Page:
The digital wealth market has changed significantly over the past several years with the evolution of robo advisors. In our previous posts we covered the rise of Robo Advisors, how they revolutionize the wealth distribution, how wealth market responds and who are the top Robo Advisors in the industry.
Robo Advisors offer wealth management using online services and platforms, generally for significantly reduced fees compared to traditional wealth management firms. According to Suleman Din (2015) reporting for Financial Planning:
“At first, robo advisors caused some advisors to worry about competing and surviving in a market shifting toward millennials and low costs. Now, they’re facing the same concerns.”
Worries that have come about are related to the performance of such platforms, and ultimately their profitability. Funding is continuing to roll in for some organisations, that have been able to secure valuations of $1 billion, but these worrisome issues remain. In fact, it is anticipated that many will not be profitable for at least the next 10 years. At the same time however, they have to invest considerably in advertising to attract the kinds of clients they seek. The robo advisors themselves seem rather confident, and Jon Stein has been reported to have stated that his organisation, Betterment will ultimately manage trillions of dollars for US citizens. Such organisations appear to be here to stay, and wealth management organisations have been having to respond accordingly. For example, a study showed that 71% have been focusing on upgrading advisors’ technology to compete with robo advisors. Also 50% of these traditional companies are building robo advisors to complement their existing offerings.
However, industry pundits believe that robo advisors have a long way to go. They have to use the capital they have accrued to invest heavily in marketing to bring on board wealthy clients. Michael Wong, a Morningstar analyst is reported to have said that it could take at least 10 years to recover the funds that have had to be invested in marketing. Traditional wealth management firms already have capital and a reputation so they are not at such risk. Indeed, Wong has predicted a rather bleak picture for robo advisors, showing that they need to have a client asset level of somewhere between $16 and $40 billion to break even. This is a LOT higher than the current clients that robo advisors attract have.
Taking one industry example, Celent analysts did some research which found that many more people than before are using self service options, namely robo advisors to get the help that they need. In fact, this is reported to have increased significantly over the past couple of years, with considerable take up of self directed tools. In fact, Celent reported that 86% of wealth management companies stated that their clients were using more self serve channels than ever before, such as online, mobile and social networks. A mere 11% said that customers prefer to use the types of channels they have been working with all along, that is, most of these clients still prefer to meet face to face to discuss their wealth management needs, rather than taking up robo advisors. Three per cent stated that clients’ aptitute for technology had not changed compared with the past.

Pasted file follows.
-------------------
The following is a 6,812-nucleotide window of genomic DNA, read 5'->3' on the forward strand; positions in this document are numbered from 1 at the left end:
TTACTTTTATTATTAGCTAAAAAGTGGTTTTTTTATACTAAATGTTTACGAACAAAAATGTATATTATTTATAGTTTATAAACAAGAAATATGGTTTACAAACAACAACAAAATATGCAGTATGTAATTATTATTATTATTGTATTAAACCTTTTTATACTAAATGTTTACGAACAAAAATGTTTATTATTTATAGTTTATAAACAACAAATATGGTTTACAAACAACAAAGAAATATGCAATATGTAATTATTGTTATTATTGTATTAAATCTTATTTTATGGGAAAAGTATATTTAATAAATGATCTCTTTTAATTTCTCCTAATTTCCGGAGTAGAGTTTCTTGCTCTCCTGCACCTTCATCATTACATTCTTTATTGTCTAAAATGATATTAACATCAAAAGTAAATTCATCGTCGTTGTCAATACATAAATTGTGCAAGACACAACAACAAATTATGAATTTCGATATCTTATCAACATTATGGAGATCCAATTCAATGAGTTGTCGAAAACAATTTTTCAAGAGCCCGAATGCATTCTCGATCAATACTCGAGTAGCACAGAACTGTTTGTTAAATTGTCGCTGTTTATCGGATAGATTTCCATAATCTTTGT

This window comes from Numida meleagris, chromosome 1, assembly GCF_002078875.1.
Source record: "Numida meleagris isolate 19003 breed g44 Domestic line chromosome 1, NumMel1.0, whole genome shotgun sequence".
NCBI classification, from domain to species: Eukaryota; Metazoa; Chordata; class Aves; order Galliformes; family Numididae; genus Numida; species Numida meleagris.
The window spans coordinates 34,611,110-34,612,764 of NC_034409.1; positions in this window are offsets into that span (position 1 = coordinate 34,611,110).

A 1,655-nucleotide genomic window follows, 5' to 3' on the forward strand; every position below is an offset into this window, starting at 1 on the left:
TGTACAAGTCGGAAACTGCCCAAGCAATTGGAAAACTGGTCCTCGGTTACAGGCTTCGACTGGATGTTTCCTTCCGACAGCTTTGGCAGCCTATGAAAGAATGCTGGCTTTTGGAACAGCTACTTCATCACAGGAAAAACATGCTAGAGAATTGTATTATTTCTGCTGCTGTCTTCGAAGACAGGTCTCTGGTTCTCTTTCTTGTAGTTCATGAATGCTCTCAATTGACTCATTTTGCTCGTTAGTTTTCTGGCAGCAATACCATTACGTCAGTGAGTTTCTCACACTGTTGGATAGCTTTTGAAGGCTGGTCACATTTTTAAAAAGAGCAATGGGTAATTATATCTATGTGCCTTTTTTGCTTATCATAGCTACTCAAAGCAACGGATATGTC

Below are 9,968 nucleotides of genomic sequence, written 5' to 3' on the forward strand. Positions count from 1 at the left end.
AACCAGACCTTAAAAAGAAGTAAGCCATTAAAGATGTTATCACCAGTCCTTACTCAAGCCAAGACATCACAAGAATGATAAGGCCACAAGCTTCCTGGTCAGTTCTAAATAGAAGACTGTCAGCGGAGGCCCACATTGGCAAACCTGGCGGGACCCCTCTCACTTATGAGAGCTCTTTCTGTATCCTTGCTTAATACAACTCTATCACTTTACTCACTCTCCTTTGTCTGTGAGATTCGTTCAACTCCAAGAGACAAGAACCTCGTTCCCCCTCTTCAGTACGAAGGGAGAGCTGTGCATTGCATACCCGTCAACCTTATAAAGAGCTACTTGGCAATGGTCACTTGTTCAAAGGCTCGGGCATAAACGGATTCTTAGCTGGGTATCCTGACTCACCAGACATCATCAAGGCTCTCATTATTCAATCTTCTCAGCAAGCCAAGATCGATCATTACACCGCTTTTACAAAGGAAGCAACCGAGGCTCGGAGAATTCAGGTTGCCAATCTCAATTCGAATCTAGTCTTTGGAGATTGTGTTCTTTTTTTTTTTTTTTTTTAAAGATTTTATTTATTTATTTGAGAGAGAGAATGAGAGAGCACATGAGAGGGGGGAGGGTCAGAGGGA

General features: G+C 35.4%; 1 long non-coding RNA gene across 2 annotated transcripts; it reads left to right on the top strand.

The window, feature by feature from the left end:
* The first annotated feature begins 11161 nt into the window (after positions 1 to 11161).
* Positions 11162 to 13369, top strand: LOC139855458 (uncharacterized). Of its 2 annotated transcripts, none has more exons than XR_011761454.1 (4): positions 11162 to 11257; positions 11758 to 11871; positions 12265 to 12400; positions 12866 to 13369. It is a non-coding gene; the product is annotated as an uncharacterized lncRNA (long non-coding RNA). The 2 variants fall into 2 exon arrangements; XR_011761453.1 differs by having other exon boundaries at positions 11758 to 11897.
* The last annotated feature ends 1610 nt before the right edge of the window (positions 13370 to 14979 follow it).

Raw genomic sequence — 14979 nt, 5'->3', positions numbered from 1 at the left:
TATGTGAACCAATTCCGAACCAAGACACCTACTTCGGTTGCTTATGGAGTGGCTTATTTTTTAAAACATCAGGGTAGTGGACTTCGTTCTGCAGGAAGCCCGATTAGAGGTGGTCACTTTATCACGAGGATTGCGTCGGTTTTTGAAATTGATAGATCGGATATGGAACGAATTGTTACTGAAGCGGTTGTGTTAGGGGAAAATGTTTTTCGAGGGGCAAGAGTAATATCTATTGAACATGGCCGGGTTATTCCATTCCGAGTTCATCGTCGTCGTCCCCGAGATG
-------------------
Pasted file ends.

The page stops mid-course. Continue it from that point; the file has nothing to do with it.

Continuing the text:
Although the above chart shows insignificant market share of Robo Advisors, there is opinion that their AUM might skyrocket to $255 billion in 2019.
All of this indicates that disruption is happening, but that currently this is not moving forward at the same scale as disruption has occurred in other industries. For example, Google and Amazon created disruption on a very tremendous scale, but this type of disruption is not anticipated currently in the wealth management industry. Of course, this does not mean that disruption on a huge scale will not occur – maybe it will come about in a different format, and maybe robo advisors are not the disruptor that people initially thought they would be. Maybe they are a red herring.
According to Din, in fact companies like Google or Amazon could be the disruptors in this market too in the end. This would likely have a far more dramatic impact if it was to happen because such companies have tremendous wealth behind them to invest in new products and technologies. They also have incredible core competencies in dealing with data, and would be able to potentially devise killer apps that could blow the competition out of the market. This is more disturbing a prospect than the current robo advisors have been to date.
Paula Newton is a business writer, editor and management consultant with extensive experience writing and consulting for both start-ups and long established companies. She has ten years management and leadership experience gained at BSkyB in London and Viva Travel Guides in Quito, Ecuador, giving her a depth of insight into innovation in international business. With an MBA from the University of Hull and many years of experience running her own business consultancy, Paula’s background allows her to connect with a diverse range of clients, including cutting edge technology and web-based start-ups but also multinationals in need of assistance. Paula has played a defining role in shaping organizational strategy for a wide range of different organizations, including for-profit, NGOs and charities. Paula has also served on the Board of Directors for the South American Explorers Club in Quito, Ecuador.